“Dogs speak words. But only poets and children hear.”
Those are the opening words in Patricia MacLachlan’s new book, The Poet’s Dog. I have read the book twice, because there are many words not to be missed; words that are pure and don’t need added adjectives and text. MacLachlan’s writing stands alone in a field of masterful literature. Her eighty-eight pages are some of the best I have ever read. In the words of the publisher:
“Alone in a fierce winter storm, Nickel and Flora are brave but afraid. A dog finds them. Teddy speaks words and brings them to shelter. The Poet’s cabin has light and food and love. But where is the poet? Teddy will tell the story of how words make poems and connect to those who hear each other.”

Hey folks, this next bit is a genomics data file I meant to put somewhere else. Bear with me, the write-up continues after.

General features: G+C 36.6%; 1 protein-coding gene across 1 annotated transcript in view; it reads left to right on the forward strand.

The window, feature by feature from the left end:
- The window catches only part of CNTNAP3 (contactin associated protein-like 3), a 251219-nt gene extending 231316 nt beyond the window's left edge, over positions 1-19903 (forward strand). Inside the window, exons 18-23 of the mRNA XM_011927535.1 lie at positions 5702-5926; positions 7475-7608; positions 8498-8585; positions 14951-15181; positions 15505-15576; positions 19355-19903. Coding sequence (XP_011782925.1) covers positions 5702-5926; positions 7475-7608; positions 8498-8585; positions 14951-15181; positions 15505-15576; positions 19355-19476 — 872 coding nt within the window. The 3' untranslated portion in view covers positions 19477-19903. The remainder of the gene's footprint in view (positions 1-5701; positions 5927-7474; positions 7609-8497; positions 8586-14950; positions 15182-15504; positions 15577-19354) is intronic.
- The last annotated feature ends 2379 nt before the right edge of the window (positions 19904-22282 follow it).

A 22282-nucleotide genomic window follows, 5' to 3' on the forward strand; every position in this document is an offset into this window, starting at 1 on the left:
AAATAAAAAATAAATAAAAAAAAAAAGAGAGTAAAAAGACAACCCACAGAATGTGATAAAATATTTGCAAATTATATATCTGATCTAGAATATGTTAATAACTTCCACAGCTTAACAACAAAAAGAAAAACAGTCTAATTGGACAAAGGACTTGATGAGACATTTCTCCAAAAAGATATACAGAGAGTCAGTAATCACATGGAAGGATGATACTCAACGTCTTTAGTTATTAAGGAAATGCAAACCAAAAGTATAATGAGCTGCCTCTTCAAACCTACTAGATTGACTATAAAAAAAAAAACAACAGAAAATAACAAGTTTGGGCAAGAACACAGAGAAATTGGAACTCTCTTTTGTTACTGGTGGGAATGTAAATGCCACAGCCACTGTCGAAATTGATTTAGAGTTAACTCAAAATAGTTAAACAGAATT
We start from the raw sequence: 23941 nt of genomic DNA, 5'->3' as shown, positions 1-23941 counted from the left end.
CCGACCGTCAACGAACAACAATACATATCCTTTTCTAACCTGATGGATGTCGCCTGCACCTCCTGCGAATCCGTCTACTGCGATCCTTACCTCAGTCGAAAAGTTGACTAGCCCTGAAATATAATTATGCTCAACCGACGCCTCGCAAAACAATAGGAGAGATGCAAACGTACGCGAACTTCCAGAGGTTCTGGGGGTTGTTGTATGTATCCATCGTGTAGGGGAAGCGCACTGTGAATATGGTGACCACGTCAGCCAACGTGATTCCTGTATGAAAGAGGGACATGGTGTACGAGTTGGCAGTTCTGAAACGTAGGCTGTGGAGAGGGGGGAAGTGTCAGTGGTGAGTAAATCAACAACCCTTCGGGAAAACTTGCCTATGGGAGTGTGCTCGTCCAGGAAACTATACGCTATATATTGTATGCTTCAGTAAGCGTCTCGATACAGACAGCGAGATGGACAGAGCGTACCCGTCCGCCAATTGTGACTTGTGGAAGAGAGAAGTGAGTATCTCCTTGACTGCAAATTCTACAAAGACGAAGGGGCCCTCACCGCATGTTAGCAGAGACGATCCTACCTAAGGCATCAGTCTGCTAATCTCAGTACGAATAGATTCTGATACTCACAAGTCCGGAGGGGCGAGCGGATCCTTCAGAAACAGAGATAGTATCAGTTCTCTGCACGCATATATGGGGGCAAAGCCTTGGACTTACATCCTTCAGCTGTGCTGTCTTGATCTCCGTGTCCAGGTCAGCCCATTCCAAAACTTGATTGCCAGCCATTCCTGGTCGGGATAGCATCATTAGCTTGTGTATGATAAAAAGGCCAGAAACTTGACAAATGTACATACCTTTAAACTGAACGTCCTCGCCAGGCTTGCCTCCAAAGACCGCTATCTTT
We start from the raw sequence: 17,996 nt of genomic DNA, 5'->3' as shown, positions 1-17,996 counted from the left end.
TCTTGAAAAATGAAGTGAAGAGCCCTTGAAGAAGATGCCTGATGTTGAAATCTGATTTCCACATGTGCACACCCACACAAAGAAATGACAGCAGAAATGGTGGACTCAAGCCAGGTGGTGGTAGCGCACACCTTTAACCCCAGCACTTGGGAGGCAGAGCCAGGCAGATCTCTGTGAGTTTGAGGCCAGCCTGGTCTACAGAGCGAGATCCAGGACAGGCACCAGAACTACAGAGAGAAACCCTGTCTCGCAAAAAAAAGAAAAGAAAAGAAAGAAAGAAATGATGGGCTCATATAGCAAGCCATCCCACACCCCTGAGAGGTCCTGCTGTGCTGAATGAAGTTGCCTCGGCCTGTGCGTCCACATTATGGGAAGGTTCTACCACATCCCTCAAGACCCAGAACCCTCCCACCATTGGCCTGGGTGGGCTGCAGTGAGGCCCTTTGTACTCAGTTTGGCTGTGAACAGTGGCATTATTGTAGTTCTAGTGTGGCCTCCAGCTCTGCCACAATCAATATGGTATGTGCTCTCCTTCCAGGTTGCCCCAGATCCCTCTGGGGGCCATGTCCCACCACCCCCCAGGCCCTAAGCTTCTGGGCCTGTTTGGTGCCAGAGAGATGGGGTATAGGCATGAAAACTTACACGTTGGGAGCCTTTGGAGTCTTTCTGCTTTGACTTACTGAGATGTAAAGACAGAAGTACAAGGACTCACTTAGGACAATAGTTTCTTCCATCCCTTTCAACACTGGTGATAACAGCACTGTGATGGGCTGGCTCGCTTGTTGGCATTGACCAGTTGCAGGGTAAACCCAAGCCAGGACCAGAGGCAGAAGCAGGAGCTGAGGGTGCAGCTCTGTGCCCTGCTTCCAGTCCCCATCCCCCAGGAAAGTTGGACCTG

Sylvan the poet constantly reads to Teddy. He reads Yeats and Shakespeare. He also reads Charlotte’s Web, The Lion, the Witch and the Wardrobe, and Ox Cart Man. Teddy learns how words follow one another.
I had no idea that Ox Cart Man, one of my favorite children’s books, is actually a poem. I scrambled to find my copy and read the words again, this time seeing the words for what they are meant to be – a poem. When I read the book again to my preschoolers this month, it will be more beautiful than ever.
The Poet’s Dog is a story of adventure, survival, love and friendship, death, reading and poetry. The beginning is a fishing line that hooks the reader, and the ocean opens to… well, you will have to read the book The ending is as surprising as ever.
I told a friend and fellow teacher about The Poet’s Dog and quoted to her the first lines, “Dogs speak words. But only poets and children hear.” Our conversation went something like this:
“I hear my cat. I know what she’s saying.”
“Then you must be either a child or a poet.”
“I’m a child. My heart is always a child. And I love poetry.”
She smiled a knowing smile. I did, too.